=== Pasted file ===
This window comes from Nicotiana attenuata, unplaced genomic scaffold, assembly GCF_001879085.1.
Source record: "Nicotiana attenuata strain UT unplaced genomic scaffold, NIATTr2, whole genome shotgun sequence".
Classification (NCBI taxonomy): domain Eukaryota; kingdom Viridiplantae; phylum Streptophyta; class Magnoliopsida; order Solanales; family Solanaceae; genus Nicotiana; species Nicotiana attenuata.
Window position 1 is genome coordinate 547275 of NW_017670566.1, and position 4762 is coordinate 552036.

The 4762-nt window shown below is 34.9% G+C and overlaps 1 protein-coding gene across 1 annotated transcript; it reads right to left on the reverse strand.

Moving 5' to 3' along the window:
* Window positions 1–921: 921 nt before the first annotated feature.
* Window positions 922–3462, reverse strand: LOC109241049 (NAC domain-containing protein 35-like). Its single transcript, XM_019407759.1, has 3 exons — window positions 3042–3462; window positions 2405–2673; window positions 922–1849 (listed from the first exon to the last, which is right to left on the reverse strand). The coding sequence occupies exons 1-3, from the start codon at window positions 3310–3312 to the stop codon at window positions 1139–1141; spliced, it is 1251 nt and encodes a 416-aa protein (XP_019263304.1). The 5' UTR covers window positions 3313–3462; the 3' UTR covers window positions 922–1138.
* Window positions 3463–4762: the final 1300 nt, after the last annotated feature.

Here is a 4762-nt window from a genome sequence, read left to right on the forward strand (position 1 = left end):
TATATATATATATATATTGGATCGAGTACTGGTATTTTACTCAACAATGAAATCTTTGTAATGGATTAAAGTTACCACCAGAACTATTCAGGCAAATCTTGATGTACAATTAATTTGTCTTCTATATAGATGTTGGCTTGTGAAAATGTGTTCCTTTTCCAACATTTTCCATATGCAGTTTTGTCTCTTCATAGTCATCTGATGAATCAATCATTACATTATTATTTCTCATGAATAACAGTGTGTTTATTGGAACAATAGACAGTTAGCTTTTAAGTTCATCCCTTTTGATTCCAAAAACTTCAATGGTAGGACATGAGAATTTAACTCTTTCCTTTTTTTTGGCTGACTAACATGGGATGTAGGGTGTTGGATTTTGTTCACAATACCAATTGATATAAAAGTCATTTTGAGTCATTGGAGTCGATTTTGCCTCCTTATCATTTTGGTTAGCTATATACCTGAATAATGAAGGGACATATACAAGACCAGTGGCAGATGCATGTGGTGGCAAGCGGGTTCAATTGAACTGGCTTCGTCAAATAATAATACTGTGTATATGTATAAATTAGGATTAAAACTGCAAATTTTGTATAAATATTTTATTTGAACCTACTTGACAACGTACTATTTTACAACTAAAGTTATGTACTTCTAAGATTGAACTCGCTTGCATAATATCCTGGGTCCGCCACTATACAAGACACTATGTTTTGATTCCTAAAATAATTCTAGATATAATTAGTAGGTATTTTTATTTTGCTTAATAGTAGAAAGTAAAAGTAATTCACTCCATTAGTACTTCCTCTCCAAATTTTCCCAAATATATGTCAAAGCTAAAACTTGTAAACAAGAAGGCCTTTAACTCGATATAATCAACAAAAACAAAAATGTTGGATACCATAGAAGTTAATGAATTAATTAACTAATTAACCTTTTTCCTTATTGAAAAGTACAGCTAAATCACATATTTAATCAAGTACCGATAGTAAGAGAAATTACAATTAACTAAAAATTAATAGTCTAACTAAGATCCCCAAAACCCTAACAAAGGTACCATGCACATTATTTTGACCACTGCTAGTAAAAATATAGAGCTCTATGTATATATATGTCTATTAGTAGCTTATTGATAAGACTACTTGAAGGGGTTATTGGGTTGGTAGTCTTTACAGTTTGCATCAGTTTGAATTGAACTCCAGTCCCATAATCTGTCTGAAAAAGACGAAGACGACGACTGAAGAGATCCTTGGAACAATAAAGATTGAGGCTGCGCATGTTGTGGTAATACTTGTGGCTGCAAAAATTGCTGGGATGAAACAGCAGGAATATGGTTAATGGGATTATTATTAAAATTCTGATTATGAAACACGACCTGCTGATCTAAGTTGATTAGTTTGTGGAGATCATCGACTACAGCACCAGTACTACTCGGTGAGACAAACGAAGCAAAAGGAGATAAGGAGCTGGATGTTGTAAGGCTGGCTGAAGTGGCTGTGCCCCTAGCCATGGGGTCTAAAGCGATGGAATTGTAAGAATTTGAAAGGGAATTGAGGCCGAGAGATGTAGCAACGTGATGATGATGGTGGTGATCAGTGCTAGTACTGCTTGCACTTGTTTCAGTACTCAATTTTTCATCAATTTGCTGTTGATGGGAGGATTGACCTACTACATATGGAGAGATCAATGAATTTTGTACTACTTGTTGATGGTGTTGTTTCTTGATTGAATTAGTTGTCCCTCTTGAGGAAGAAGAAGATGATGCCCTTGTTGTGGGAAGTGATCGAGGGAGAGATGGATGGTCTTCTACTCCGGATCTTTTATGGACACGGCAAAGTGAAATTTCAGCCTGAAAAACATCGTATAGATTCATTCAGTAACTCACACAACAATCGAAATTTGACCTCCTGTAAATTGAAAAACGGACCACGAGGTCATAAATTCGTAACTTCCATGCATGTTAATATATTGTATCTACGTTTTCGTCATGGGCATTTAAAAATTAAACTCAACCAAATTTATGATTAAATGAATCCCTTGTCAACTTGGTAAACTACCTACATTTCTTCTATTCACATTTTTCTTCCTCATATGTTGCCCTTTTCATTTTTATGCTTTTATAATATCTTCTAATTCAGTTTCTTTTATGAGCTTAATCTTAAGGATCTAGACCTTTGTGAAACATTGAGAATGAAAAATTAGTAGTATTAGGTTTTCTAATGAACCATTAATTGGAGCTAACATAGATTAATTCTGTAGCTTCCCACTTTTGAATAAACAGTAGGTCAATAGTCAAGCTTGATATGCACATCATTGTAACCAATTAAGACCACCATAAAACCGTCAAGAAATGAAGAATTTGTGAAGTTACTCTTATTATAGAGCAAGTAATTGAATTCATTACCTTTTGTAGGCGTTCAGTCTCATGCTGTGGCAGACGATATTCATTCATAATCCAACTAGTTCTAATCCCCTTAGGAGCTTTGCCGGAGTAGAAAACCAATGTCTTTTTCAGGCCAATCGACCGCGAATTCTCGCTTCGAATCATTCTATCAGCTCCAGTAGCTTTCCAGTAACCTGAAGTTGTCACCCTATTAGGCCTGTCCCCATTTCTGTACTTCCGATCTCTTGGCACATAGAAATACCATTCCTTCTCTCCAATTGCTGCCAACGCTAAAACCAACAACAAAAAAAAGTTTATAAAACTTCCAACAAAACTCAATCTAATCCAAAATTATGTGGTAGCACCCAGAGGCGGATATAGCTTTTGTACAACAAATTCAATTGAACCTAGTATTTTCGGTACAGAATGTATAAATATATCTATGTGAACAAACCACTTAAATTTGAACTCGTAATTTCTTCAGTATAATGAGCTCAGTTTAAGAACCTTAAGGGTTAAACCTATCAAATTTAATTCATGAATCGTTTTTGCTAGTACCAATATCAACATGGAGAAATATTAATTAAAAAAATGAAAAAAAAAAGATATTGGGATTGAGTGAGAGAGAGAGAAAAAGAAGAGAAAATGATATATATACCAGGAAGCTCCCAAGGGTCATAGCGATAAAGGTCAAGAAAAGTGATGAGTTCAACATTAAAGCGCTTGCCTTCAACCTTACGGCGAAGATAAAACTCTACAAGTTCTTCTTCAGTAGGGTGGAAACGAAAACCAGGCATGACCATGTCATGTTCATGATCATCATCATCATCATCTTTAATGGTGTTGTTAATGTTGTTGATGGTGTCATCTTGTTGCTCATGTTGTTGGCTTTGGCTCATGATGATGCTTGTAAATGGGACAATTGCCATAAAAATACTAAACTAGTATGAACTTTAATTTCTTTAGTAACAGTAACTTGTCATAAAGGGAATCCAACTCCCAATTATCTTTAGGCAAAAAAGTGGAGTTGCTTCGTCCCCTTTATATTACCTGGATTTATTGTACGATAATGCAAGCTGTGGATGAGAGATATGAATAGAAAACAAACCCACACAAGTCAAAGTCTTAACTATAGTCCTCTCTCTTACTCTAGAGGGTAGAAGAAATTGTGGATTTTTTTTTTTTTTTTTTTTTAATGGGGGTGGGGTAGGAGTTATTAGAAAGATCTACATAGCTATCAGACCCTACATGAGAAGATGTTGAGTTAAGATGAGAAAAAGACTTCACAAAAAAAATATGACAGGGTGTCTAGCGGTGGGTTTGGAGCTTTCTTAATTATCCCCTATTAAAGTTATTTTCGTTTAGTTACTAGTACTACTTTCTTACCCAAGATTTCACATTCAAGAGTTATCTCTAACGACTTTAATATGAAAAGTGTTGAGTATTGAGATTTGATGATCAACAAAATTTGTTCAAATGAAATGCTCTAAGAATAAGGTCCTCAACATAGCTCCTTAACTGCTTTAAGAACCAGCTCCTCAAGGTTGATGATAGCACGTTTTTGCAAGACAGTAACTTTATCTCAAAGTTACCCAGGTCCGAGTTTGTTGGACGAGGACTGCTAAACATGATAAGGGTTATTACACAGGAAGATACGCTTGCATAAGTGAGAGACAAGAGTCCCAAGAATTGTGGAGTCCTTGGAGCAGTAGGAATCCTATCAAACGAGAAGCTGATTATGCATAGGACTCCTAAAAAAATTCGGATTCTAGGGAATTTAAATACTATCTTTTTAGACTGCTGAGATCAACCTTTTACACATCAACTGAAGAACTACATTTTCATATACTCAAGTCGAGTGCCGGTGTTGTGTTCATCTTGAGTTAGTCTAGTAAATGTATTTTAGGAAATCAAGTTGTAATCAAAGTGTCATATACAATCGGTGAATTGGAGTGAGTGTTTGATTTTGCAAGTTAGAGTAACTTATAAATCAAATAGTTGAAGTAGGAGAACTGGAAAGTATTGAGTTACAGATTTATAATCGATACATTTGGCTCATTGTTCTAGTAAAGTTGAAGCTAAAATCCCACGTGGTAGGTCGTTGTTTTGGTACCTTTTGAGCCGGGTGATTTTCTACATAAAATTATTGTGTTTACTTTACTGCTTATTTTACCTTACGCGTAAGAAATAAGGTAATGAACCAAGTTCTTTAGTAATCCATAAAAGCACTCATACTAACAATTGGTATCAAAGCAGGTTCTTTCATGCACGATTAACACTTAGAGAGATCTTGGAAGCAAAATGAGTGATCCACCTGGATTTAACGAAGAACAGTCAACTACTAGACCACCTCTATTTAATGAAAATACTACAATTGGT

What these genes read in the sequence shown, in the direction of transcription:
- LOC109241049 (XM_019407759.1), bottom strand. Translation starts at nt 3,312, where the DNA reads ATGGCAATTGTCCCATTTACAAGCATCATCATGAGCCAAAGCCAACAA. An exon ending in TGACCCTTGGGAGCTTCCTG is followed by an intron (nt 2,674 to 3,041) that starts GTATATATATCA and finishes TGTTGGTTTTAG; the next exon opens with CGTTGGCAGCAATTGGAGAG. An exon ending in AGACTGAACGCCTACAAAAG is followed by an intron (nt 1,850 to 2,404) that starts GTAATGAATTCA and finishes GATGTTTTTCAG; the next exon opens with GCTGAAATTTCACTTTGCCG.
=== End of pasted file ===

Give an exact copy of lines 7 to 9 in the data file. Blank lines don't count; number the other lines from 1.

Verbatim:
* Window positions 1–921: 921 nt before the first annotated feature.
* Window positions 922–3462, reverse strand: LOC109241049 (NAC domain-containing protein 35-like). Its single transcript, XM_019407759.1, has 3 exons — window positions 3042–3462; window positions 2405–2673; window positions 922–1849 (listed from the first exon to the last, which is right to left on the reverse strand). The coding sequence occupies exons 1-3, from the start codon at window positions 3310–3312 to the stop codon at window positions 1139–1141; spliced, it is 1251 nt and encodes a 416-aa protein (XP_019263304.1). The 5' UTR covers window positions 3313–3462; the 3' UTR covers window positions 922–1138.
* Window positions 3463–4762: the final 1300 nt, after the last annotated feature.